I was very disappointed that Malala Yousafzai didn’t wind the Nobel Peace Prize. I can’t think of anyone better to symbolize the victory of Peace over Violence in our contemporary world. But last week when I saw Diane Sawyer interviewing a group of Muslim women and heard them say that Malala should “return to Islam” and express their opinions that non-Muslim women like Ms. Sawyer are “oppressed” because they don’t live “under God’s will” but as “beholden to the slavery of their own desires” I saw not only the danger of radical Islam but the danger of radical religion of any stripe.
Several days ago The New York Times carried a story of two Rabbis who—for a hefty fee—would arrange for men to be kidnapped and tortured until they gave their wives a get (a religious bill of divorce, required by Orthodox interpretation of the Mosaic Law for a woman to be released from marriage). And again, like listening to those Muslim women, I cannot but wonder about what religion devolves into among those who consider themselves “orthodox.” Kidnapping and torture are a legitimate means to carry out compliance with the Mosaic Law? And I read a story on the internet a few days ago how Orthodox Jewish settlers had not only stolen the land from Arab families in the West Bank but adding insult to injury, defaced their mosque. And this is done because Jewish extremists make the claim that “God has given this land” to them. The Name of God is blasphemed when it is used to justify such atrocities just as it was blasphemed when Christians used horror stories of child kidnappings and murders to instigate pogroms against the Jews of Europe.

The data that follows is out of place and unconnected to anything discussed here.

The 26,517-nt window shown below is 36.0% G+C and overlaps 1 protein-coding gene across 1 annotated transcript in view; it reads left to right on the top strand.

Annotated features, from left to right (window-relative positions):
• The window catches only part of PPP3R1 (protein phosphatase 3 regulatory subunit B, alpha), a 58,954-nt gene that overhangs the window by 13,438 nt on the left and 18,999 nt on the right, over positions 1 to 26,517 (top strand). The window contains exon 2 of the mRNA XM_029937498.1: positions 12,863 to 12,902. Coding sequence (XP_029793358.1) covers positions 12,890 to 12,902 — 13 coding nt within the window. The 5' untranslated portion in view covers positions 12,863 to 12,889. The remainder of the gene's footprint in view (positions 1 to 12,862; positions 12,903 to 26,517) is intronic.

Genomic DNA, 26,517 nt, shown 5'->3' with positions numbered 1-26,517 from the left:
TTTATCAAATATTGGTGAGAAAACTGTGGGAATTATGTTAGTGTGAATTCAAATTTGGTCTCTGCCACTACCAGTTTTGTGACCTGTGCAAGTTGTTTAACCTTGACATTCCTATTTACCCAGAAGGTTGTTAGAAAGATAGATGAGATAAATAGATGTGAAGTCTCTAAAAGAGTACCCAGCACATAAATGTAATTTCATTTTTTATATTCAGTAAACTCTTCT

Extremist Hindus murder Muslims and Christians in India in the name of religious teachings that would demand religious conformity to all ethnic Indians. And Buddhists—despite the clear teachings of the Buddha—massacre Muslims in Myanmar. No wonder so many in our modern world just walk away in bewilderment and even disgust from religion all together.
And sadly there is a Catholic Taliban too that would impose on all in our country, of whatever religion or of no religion, the dictates of the Church when it comes to matters of marriage or reproduction. There are those who would bind not only the consciences but the freedom of others to rules of conduct whose only basis for authority are religious teachings.
I am not saying that there are not moral standards and that Christianity’s moral law is in any way arbitrary. I am only saying that any religion that compels adherence of unbelievers to its creeds or to its specific moral precepts is essentially a false way of life. As Christians we have a mission to convert hearts, not to impose laws. Winning hearts is a far more challenging mission than imposing laws, but it is the mission Christ gave to his Church and the only one we do with his blessing.